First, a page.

In Stand-Off, Ryan Dean is FOR SURE working through his grief, which readers who wanted more closure from Winger might appreciate. But because this story is about how Joey’s death affects Ryan Dean, it feels like Joey’s been reduced to the plot device that he avoided being in the first book. Or maybe I’ve just talked myself into a paradoxical circle, because other grief books expect the reader to care about the deceased in relation to the main character, and usually without getting to know them for a whole book beforehand. Still, I can’t fully shake the feeling that a straight narrative is being advanced at the sake of an LGBTQ character. (Granted, that’s also present to a lesser degree in the first book, and Stand-Off does contain a new unrelated LGBTQ subplot that isn’t used to serve Ryan Dean’s growth.)

I might be able to talk myself in and out of that last point, but I can’t do the same for my biggest issue with this book. (This requires vague spoilers — from which the true spoiler can be easily deduced — so proceed with caution.) Stand-Off contains a revelation about Joey that makes me question his entire story from Winger. Obvs, this could have been the intention all along, but it feels a little like revisionist history — esp. of a character that I loved so much.

TL;DR: I have a lot to unpack on Joey Cosentino, y’all. 

Bonus Factor: Charles Wallace

Charles Wallace, the little brother in Wrinkle in Time, looking cute and inquisitive

Sam Abernathy is an annoying but well-meaning child prodigy. With his sunny disposition and craftiness in the kitchen (or, the microwave oven that’s allowed in the dorms), Sam could be a potentially great roomie. Except he has extreme claustrophobia that doesn’t mesh well with the shoebox of a room he shares,* and he’s totally oblivious to Ryan Dean’s irritation towards him. (Mostly unjustified irritation, but I, too, would be ticked off if someone keeps talking to me when I’m trying to sleep. SOME THINGS ARE SACRED, SAM.) Luckily, Sam is precocious and adorbs enough to balance out his shortcomings, because he really is a sweetie pie.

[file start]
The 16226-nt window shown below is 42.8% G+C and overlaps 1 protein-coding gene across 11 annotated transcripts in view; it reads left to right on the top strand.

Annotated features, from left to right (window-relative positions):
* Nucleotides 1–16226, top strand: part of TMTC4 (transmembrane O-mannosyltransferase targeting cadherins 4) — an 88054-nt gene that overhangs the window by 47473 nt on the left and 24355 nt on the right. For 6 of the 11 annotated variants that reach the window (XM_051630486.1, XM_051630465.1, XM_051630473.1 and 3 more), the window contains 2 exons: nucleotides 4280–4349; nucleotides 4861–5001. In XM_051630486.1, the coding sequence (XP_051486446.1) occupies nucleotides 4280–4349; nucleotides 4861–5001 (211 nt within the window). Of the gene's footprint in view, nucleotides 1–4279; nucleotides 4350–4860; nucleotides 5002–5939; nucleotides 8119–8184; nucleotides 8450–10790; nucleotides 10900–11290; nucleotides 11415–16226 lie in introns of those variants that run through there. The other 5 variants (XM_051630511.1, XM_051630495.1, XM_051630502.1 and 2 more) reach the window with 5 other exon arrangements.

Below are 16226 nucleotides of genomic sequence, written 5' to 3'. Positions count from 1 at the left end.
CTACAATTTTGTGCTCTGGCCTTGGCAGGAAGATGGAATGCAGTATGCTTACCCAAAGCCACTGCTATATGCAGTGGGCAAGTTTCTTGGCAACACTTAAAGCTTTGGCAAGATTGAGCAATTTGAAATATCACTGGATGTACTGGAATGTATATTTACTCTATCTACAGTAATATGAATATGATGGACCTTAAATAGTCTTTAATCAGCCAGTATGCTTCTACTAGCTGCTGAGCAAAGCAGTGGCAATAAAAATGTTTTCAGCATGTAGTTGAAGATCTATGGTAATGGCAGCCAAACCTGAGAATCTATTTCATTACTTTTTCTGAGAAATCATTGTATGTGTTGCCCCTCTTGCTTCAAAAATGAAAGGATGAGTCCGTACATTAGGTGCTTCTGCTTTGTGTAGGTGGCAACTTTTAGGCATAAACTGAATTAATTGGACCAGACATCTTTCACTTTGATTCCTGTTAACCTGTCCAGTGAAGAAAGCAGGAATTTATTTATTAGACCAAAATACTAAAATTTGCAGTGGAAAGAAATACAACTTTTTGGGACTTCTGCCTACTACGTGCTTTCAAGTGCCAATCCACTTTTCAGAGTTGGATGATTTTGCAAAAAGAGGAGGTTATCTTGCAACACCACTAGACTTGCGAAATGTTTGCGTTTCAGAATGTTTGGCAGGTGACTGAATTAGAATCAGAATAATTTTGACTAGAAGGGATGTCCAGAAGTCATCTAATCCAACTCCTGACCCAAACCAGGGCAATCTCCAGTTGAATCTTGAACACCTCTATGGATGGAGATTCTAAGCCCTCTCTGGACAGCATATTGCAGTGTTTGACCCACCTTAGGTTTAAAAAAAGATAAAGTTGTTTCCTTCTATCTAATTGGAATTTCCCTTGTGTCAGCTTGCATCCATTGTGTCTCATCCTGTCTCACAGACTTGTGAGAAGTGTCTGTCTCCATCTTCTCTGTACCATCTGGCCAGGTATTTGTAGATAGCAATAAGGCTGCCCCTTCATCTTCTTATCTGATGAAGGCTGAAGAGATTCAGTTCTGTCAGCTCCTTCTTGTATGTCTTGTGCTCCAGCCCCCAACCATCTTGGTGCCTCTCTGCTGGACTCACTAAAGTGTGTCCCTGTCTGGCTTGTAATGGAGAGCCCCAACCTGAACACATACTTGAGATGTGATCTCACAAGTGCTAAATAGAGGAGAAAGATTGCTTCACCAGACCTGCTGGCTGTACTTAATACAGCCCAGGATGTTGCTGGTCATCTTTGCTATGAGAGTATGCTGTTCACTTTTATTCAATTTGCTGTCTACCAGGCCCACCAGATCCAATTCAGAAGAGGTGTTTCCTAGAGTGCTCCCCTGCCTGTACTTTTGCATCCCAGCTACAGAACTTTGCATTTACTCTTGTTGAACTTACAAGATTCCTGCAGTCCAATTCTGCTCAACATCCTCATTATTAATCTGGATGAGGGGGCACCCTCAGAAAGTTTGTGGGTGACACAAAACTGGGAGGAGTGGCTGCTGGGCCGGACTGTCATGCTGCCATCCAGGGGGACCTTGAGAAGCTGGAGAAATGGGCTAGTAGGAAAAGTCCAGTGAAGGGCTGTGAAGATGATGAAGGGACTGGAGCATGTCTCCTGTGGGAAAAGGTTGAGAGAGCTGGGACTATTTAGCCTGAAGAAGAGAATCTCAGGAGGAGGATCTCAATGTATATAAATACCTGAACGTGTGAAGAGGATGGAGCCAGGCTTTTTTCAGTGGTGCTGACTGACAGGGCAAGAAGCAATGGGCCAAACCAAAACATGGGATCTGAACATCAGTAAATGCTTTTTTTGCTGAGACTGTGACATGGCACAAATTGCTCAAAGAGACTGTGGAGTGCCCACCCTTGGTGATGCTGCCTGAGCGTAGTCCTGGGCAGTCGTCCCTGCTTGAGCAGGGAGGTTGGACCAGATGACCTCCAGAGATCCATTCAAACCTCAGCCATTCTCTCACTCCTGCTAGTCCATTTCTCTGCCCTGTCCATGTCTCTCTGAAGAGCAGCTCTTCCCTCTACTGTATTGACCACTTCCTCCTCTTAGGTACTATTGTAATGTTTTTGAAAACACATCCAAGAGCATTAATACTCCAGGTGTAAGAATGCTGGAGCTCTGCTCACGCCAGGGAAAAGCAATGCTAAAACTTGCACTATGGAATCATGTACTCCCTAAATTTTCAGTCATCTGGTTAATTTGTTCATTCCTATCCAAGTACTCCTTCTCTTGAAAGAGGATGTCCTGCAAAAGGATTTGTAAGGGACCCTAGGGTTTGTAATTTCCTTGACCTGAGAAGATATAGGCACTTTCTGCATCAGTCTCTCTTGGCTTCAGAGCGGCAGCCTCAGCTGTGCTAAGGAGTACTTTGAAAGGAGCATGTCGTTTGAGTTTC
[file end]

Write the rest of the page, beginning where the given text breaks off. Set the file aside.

*Sam’s claustrophobia is so bad that I have no idea why his parents — who settled him into the room — didn’t talk to the school about getting him special living arrangements. I hope Sam was just good at hiding it back home; otherwise, it’s just shitty parenting to do that to your kid (and to subject someone else’s kid to it). 

Bonus Factor: Sex Ed

Various forms of birth control and contraceptives

The Pine Mountain Health class curriculum for senior boys includes Ten Commandments to My Penis and a Five-Point Checklist for Consent. I wish so much that this was real and mandatory for all schools! (The girls’ equivalent is never discussed, but I can’t imagine it doesn’t exist at such a progressive school.)

Bonus Factor: Tyranny of Alphabetical Order

As someone who’d place just above Ryan Dean, I def. feel his rant against alphabetical order. It rarely towards the favour of those at the end of the alphabet, and there is no greater joy than reverse alphabet order or discovering that someone has a ‘lower’ last name than you. When I was a kid, I couldn’t wait to change my last name to something higher in the alphabet. But then I was done school forever and no longer cared about those kinds of things. (Although it was mostly why I didn’t attend my own college commencement, since neither my family nor I wanted to sit through another after the one for my v. large high school class.)

Relationship Status: It’s Complicated

Given how much fun we had the first time around, I’m glad I could catch up with Ryan Dean, both for the LULZ and to see how he’s adjusted to life without Joey. Although I’ll cherish the new memories that were made, the light that this reunion has cast on the first book has me questioning our history together. This book cracked my shizz up, but maybe some things are better left in the past. 

FTC Full Disclosure: I received my free review copy from Simon & Schuster Canada. I received neither money nor froyo for writing this review (dammit!). Stand-Off is available now.

Mandy (she/her) lives in Edmonton, AB. When she’s not raiding the library for YA books, she enjoys eating ice cream (esp. in cold weather), learning fancy pole dance tricks, and stanning BTS. Mandy has been writing for FYA since 2012, and she’s been overseeing all things FYA Book Club since 2013.